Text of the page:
Samsung Galaxy Watch Active vs. Apple Watch Series 4: rival wearables compared
Samsung officially announced several new wearables this week, but it’s the Galaxy Watch Active, the company’s newest smartwatch, that stands out from the pack. While the hardware may not be as premium as the Apple Watch 4, it’s still in direct competition to the watchOS wearable, and will be immediately attractive to users who want a smartwatch that works with their Android phone.
If you’re looking for your first smartwatch, or are interested in how these smartwatches compare, you’ve come to the right place. I’ve looked at the two in terms of sizing, specs, and software. And don’t forget pricing, because that’s also important when shopping for a new wearable.
Do you want your smartwatch to work on a cellular network? Go Apple.
The Apple Watch 4 comes in Wi-Fi / GPS and cellular variants, whereas Samsung’s Galaxy Watch Active only comes in one Wi-Fi / NFC / GPS model. Samsung’s Watch Active preorder page doesn’t feature a cellular option — unlike last year’s Galaxy Watch, which did — so it’s uncertain whether the Korean tech giant is avoiding cellular smartwatches altogether, or plans to release an always-connected wearable at a later date.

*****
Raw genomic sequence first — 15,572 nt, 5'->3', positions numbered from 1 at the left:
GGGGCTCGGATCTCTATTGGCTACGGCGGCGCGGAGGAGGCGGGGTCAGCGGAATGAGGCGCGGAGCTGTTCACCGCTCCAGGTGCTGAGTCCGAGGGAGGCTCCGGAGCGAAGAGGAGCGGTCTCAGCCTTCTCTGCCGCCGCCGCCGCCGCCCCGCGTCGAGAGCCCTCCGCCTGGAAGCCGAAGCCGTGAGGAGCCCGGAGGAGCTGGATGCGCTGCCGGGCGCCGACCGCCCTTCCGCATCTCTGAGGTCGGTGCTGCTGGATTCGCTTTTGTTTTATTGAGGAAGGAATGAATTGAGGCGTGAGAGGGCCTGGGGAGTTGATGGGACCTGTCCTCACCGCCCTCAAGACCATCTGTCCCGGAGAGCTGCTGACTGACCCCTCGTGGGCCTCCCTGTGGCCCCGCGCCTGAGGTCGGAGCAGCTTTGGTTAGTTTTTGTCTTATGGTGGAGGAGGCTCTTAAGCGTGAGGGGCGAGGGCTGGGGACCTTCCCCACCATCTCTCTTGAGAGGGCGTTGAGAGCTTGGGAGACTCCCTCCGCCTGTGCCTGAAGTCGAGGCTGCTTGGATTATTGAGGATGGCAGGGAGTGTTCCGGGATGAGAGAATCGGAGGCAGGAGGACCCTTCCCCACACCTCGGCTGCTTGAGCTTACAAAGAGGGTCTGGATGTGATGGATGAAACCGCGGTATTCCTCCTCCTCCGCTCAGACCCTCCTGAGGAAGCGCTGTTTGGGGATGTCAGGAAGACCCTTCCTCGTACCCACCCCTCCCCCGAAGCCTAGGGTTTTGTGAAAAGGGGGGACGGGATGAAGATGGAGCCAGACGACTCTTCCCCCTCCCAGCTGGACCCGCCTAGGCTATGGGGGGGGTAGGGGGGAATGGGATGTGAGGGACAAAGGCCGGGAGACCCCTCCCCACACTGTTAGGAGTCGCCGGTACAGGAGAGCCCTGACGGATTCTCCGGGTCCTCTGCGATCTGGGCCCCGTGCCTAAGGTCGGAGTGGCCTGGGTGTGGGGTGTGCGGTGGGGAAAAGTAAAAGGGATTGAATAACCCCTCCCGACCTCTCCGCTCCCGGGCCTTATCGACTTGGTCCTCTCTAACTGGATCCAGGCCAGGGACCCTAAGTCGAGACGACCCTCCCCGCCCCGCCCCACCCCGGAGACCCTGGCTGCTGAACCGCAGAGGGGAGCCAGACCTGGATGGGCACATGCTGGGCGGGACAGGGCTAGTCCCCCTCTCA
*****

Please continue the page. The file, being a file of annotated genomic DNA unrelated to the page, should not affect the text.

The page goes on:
Do you want a large, high-resolution display? It’s complicated.
Apple’s smartwatches win handily in the display category: the Watch Active offers a 1.1-inch screen, while Apple’s 40mm watch has a 1.57-inch display and the 44mm wearable has an even bigger 1.78-inch display.
On the other hand, the Watch Active’s 360 x 360 OLED display isn’t too far off from the 40mm’s 324 x 394 resolution screen, but pales in comparison to the 44mm Apple Watch’s 368 x 448 resolution.
But specs don’t really tell the story. Apple’s screens have been tested outdoors and in the elements, so real-world usage will be the only way to judge if the Watch Active’s screen can compete with the Apple Watch Series 4’s revered displays.
Do you want a small or a large smartwatch? This is important.
The Galaxy Watch Active only comes in one size: a 1.1-inch circular OLED display encased in an aluminum body that measures 1.55 x 1.55 x 0.41 inches and weighs 0.88 ounces. Compared to the weight of Samsung’s last wearable, the 1.73-ounce Galaxy Watch, the new Watch Active is noticeably lighter, with a screen that’s only 0.1-inch smaller.